Sixth Committee of the 73rdSession of the UN General Assembly Agenda Item 79: Criminal Accountability of UN Officials and Experts on Mission Date and venue: Friday, 05 October 2018 at Trusteeship Council Chamber

Sixth Committee of the 73rdSession of the UN General Assembly Agenda Item 79: Criminal Accountability of UN Officials and Experts on Mission
Date and venue: Friday, 05 October 2018 at Trusteeship Council Chamber

Mr./ Madam Chair, Under this agenda item, Bangladesh aligns itself with the statement delivered by the Islamic Republic of Iran on behalf of the Non-Aligned Movement (NAM).

We thank the Secretary General for his analytical reports concerning criminal accountability of UN officials and experts on missions, pursuant to Resolution 72/112. We have referred the reports to our concerned national authorities for further guidance on our own situation update, and for information on good practices from other comparable contexts. Bangladesh looks forward to sharing further information on its existing legal and administrative provisions pertaining to extra-territorial jurisdiction for criminal accountability of its nationals deployed as UN officials and experts on missions. We hope to benefit from further deliberations in the Working Group on Criminal Accountability under this Committee. We, however, underscore the need for further careful consideration with regard to commencing work on an international legal instrument at this stage.

We find it useful to have a snapshot of the policies and procedures guiding criminal accountability in various UN entities, and to see large degree of coordination and coherence across such entities in terms of reporting, investigation, referral and follow-up on credible allegations with the concerned national authorities. Bangladesh will remain available to constructively address any practical challenges in this regard through informed consultations at the relevant legislative bodies, including those for the specialized agencies and related organizations. We would, however, advise against differentiated treatments across various legislative bodies, irrespective of the dynamics of Member States’ engagement in such bodies.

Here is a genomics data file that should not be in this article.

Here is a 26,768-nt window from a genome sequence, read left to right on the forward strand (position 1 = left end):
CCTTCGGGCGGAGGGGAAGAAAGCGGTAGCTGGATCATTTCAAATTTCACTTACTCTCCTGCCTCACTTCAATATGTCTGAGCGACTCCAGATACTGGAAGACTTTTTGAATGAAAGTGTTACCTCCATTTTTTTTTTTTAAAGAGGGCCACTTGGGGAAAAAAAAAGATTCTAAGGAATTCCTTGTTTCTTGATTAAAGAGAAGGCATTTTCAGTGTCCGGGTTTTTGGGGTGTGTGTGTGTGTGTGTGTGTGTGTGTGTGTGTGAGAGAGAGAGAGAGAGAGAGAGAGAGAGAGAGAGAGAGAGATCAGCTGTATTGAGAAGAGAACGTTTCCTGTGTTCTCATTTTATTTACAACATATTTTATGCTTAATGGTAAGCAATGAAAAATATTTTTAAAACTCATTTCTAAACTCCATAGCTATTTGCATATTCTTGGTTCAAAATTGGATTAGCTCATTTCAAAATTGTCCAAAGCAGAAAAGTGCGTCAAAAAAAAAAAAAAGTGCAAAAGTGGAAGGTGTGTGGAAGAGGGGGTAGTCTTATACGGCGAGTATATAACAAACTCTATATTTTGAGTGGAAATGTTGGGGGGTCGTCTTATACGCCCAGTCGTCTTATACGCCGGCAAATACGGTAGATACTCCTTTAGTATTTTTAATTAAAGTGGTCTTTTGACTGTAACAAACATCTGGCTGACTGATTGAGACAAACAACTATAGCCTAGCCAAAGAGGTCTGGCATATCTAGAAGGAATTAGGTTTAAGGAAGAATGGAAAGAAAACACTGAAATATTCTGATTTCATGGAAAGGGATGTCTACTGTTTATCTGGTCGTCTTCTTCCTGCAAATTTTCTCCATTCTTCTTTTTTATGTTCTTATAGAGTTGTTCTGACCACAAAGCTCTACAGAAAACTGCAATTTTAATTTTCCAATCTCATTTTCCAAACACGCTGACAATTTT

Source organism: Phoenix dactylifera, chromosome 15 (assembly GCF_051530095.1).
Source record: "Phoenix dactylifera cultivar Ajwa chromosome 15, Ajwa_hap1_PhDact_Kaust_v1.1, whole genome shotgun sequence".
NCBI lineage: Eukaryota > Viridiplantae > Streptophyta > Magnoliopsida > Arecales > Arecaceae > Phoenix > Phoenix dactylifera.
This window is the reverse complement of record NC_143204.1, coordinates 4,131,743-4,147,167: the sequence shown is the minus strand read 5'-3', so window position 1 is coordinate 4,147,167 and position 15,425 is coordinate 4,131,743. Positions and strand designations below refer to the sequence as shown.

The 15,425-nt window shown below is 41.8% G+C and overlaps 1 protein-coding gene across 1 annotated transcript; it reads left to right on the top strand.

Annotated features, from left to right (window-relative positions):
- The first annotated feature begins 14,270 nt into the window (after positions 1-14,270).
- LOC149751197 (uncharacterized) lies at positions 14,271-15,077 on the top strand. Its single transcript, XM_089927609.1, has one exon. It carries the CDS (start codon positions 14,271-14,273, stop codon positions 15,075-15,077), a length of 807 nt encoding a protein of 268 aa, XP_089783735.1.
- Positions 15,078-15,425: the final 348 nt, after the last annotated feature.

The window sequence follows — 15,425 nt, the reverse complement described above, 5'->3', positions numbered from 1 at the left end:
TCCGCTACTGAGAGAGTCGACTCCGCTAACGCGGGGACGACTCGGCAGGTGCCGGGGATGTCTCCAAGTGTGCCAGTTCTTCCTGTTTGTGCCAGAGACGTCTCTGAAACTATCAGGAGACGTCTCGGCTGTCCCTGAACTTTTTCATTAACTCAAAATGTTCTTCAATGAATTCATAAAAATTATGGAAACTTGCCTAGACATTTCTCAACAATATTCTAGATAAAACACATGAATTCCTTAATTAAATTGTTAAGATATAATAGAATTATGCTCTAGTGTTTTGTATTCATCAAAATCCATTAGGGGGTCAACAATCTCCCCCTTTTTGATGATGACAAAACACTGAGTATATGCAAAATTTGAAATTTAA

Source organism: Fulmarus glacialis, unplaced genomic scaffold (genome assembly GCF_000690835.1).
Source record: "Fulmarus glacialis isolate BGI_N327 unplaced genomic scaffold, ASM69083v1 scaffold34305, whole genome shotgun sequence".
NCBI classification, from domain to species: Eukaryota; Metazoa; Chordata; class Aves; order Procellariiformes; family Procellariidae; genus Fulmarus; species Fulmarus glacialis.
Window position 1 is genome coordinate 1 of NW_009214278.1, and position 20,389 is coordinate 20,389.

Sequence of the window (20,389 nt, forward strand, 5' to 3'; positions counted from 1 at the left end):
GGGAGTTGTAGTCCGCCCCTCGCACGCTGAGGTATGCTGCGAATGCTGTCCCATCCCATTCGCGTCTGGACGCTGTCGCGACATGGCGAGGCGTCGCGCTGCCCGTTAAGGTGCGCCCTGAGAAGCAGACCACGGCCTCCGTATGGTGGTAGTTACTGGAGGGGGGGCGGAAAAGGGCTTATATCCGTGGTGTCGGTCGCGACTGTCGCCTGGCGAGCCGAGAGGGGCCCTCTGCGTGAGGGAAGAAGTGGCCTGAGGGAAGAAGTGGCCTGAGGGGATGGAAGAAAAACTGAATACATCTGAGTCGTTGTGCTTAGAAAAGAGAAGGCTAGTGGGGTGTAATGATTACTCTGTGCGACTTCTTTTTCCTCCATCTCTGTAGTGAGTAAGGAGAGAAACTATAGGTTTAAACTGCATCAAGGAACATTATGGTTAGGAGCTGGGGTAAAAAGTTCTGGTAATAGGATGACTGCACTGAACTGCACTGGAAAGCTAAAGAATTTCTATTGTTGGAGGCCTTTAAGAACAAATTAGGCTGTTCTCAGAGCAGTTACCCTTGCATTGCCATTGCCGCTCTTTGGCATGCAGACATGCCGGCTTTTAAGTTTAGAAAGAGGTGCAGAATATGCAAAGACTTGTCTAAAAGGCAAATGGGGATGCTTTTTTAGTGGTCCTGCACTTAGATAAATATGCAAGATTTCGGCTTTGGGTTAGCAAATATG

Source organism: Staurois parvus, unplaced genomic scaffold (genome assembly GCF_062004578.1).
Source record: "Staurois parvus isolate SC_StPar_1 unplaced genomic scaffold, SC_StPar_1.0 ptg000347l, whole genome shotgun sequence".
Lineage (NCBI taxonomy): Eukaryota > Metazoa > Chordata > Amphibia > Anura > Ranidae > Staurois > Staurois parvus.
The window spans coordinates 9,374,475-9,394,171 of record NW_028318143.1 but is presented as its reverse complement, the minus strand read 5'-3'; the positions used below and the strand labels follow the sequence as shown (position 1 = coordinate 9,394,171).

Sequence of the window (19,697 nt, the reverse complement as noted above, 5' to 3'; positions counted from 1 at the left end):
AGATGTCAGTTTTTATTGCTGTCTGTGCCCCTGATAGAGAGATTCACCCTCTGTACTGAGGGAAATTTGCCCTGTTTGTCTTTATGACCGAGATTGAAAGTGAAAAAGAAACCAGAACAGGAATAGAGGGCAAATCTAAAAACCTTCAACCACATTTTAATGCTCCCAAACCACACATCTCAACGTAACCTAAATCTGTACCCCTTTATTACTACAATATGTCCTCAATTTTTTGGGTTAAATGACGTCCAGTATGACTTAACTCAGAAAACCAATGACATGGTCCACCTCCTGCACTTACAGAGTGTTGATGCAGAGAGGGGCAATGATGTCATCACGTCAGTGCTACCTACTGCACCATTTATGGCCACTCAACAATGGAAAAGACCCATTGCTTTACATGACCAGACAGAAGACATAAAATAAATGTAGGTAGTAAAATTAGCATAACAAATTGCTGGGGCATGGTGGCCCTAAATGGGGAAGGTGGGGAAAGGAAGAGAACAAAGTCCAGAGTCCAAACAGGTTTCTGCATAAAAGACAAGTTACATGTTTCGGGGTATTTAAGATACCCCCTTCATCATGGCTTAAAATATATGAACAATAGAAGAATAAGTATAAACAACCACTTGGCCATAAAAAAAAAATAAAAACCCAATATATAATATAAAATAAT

The overriding importance of leadership responsibility and accountability need not be overemphasized. It is crucial that there are clear, standard procedures for incident reporting, without fear of reprisal or retaliation and with adequate safeguards for whistle-blowers. Regular training and strategic communication involving staff members have proved to be effective in terms of prevention, and should be carried out with diligence.

Mr./ Madam Chair,

We feel encouraged to see that the Secretary General’s desired cultural and operational changes for a system-wide response against sexual exploitation and abuse are bearing results supported by evidence. There has been broad-based support for his new approach strategy that aims at taking a holistic perspective involving all UN civilian and uniformed personnel as well as non-UN forces. The concrete initiatives taken with regard to pre-deployment training, attestation and screening, risk mitigation and accountability appear to be steps in the right direction. Bangladesh thanks the UN Country Team for its attention to accelerated training of staff prior to deployment for managing the Rohingya humanitarian crisis in Cox’s Bazar. We have recently signed a Framework of Cooperation with the Office of the Special Representative on Sexual Violence in Conflicts for undertaking further preventive measures in this regard.